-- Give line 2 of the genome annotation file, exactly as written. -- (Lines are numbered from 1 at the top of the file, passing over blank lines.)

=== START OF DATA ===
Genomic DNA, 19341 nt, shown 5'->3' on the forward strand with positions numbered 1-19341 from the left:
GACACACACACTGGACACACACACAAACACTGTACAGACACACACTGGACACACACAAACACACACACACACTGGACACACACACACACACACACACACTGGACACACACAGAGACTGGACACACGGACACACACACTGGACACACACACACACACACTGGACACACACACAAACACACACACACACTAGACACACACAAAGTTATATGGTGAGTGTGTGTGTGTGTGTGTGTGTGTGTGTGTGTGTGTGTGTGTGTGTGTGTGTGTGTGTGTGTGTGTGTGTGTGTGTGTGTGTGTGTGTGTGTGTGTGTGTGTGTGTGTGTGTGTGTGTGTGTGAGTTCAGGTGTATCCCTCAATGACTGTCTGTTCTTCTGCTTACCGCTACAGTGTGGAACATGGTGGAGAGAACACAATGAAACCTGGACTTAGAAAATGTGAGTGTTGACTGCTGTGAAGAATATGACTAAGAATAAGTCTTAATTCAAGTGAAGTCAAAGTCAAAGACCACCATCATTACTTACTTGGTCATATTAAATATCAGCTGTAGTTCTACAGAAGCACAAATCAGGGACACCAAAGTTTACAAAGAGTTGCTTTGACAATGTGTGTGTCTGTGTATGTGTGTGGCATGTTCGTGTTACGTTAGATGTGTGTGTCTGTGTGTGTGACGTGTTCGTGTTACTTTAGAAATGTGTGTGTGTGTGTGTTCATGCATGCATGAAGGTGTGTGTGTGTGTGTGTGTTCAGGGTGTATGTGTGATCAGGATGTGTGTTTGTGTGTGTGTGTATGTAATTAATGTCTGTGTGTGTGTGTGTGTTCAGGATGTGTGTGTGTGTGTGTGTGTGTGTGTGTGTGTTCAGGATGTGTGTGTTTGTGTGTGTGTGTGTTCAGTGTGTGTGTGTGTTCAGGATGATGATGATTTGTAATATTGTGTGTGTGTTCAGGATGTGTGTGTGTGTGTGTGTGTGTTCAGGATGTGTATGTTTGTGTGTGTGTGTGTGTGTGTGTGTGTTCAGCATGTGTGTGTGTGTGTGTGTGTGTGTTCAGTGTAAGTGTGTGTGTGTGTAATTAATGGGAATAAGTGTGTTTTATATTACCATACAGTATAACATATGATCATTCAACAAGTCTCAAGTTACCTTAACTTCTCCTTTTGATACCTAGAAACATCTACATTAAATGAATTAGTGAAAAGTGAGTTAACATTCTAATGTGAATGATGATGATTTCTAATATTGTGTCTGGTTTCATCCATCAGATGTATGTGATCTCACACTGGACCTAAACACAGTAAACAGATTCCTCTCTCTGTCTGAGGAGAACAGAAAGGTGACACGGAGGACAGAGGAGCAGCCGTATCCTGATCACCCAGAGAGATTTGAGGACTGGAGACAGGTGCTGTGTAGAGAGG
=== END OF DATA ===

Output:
GACACACACACTGGACACACACACAAACACTGTACAGACACACACTGGACACACACAAACACACACACACACTGGACACACACACACACACACACACACTGGACACACACAGAGACTGGACACACGGACACACACACTGGACACACACACACACACACTGGACACACACACAAACACACACACACACTAGACACACACAAAGTTATATGGTGAGTGTGTGTGTGTGTGTGTGTGTGTGTGTGTGTGTGTGTGTGTGTGTGTGTGTGTGTGTGTGTGTGTGTGTGTGTGTGTGTGTGTGTGTGTGTGTGTGTGTGTGTGTGTGTGTGTGTGTGTGTGAGTTCAGGTGTATCCCTCAATGACTGTCTGTTCTTCTGCTTACCGCTACAGTGTGGAACATGGTGGAGAGAACACAATGAAACCTGGACTTAGAAAATGTGAGTGTTGACTGCTGTGAAGAATATGACTAAGAATAAGTCTTAATTCAAGTGAAGTCAAAGTCAAAGACCACCATCATTACTTACTTGGTCATATTAAATATCAGCTGTAGTTCTACAGAAGCACAAATCAGGGACACCAAAGTTTACAAAGAGTTGCTTTGACAATGTGTGTGTCTGTGTATGTGTGTGGCATGTTCGTGTTACGTTAGATGTGTGTGTCTGTGTGTGTGACGTGTTCGTGTTACTTTAGAAATGTGTGTGTGTGTGTGTTCATGCATGCATGAAGGTGTGTGTGTGTGTGTGTGTTCAGGGTGTATGTGTGATCAGGATGTGTGTTTGTGTGTGTGTGTATGTAATTAATGTCTGTGTGTGTGTGTGTGTTCAGGATGTGTGTGTGTGTGTGTGTGTGTGTGTGTGTGTTCAGGATGTGTGTGTTTGTGTGTGTGTGTGTTCAGTGTGTGTGTGTGTTCAGGATGATGATGATTTGTAATATTGTGTGTGTGTTCAGGATGTGTGTGTGTGTGTGTGTGTGTTCAGGATGTGTATGTTTGTGTGTGTGTGTGTGTGTGTGTGTGTTCAGCATGTGTGTGTGTGTGTGTGTGTGTGTTCAGTGTAAGTGTGTGTGTGTGTAATTAATGGGAATAAGTGTGTTTTATATTACCATACAGTATAACATATGATCATTCAACAAGTCTCAAGTTACCTTAACTTCTCCTTTTGATACCTAGAAACATCTACATTAAATGAATTAGTGAAAAGTGAGTTAACATTCTAATGTGAATGATGATGATTTCTAATATTGTGTCTGGTTTCATCCATCAGATGTATGTGATCTCACACTGGACCTAAACACAGTAAACAGATTCCTCTCTCTGTCTGAGGAGAACAGAAAGGTGACACGGAGGACAGAGGAGCAGCCGTATCCTGATCACCCAGAGAGATTTGAGGACTGGAGACAGGTGCTGTGTAGAGAGG